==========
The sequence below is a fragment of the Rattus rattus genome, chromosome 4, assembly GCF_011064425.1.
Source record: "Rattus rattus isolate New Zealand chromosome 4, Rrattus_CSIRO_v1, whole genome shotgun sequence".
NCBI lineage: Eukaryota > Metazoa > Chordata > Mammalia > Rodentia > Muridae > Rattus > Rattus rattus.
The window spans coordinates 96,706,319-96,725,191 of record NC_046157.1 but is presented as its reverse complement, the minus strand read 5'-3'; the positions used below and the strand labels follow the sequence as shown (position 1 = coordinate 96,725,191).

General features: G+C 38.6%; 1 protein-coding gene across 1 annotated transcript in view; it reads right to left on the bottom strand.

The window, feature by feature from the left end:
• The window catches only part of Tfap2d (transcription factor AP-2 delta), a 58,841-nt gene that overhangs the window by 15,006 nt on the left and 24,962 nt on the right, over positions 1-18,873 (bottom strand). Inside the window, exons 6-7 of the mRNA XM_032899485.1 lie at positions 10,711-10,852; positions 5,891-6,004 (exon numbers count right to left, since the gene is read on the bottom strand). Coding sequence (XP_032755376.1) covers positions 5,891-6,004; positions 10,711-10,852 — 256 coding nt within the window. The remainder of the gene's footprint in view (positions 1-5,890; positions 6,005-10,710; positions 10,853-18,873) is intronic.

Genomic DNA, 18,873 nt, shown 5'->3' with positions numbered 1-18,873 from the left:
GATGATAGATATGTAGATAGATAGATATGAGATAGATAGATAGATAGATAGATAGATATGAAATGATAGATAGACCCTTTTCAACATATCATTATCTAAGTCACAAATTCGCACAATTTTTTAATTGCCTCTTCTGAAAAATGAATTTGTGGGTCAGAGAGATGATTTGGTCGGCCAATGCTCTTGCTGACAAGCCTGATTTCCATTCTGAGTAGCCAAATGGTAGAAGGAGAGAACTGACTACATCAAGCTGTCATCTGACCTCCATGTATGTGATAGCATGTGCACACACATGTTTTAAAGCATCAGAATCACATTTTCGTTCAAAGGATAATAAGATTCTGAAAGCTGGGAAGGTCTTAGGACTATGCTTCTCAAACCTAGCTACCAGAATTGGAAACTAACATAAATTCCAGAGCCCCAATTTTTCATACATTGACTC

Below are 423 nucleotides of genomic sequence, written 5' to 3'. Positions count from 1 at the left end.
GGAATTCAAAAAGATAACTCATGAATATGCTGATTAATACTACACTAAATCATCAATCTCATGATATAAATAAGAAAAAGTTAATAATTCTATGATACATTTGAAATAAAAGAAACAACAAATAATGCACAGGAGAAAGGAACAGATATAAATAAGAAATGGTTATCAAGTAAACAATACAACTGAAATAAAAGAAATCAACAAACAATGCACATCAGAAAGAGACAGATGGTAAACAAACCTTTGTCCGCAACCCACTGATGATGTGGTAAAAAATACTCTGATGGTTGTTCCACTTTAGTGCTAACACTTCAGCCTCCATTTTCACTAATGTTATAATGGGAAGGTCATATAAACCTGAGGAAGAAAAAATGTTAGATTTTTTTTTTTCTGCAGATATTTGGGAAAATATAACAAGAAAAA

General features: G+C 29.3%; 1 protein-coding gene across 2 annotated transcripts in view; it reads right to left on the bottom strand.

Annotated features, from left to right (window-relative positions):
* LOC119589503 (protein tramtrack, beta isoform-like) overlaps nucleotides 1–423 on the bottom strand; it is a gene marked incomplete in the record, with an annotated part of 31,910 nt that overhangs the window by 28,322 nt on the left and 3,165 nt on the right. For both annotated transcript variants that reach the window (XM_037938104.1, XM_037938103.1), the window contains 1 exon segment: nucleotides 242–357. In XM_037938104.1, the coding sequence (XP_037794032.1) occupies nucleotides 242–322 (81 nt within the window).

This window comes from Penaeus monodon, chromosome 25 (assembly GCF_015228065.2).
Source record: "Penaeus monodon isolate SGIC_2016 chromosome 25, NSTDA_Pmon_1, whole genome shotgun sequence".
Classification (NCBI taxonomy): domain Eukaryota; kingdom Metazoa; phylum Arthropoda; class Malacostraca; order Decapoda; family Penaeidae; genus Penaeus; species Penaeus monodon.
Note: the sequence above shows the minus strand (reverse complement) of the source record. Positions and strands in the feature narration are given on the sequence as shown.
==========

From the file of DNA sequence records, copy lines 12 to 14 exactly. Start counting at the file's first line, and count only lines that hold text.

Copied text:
General features: G+C 29.3%; 1 protein-coding gene across 2 annotated transcripts in view; it reads right to left on the bottom strand.

Annotated features, from left to right (window-relative positions):
* LOC119589503 (protein tramtrack, beta isoform-like) overlaps nucleotides 1–423 on the bottom strand; it is a gene marked incomplete in the record, with an annotated part of 31,910 nt that overhangs the window by 28,322 nt on the left and 3,165 nt on the right. For both annotated transcript variants that reach the window (XM_037938104.1, XM_037938103.1), the window contains 1 exon segment: nucleotides 242–357. In XM_037938104.1, the coding sequence (XP_037794032.1) occupies nucleotides 242–322 (81 nt within the window).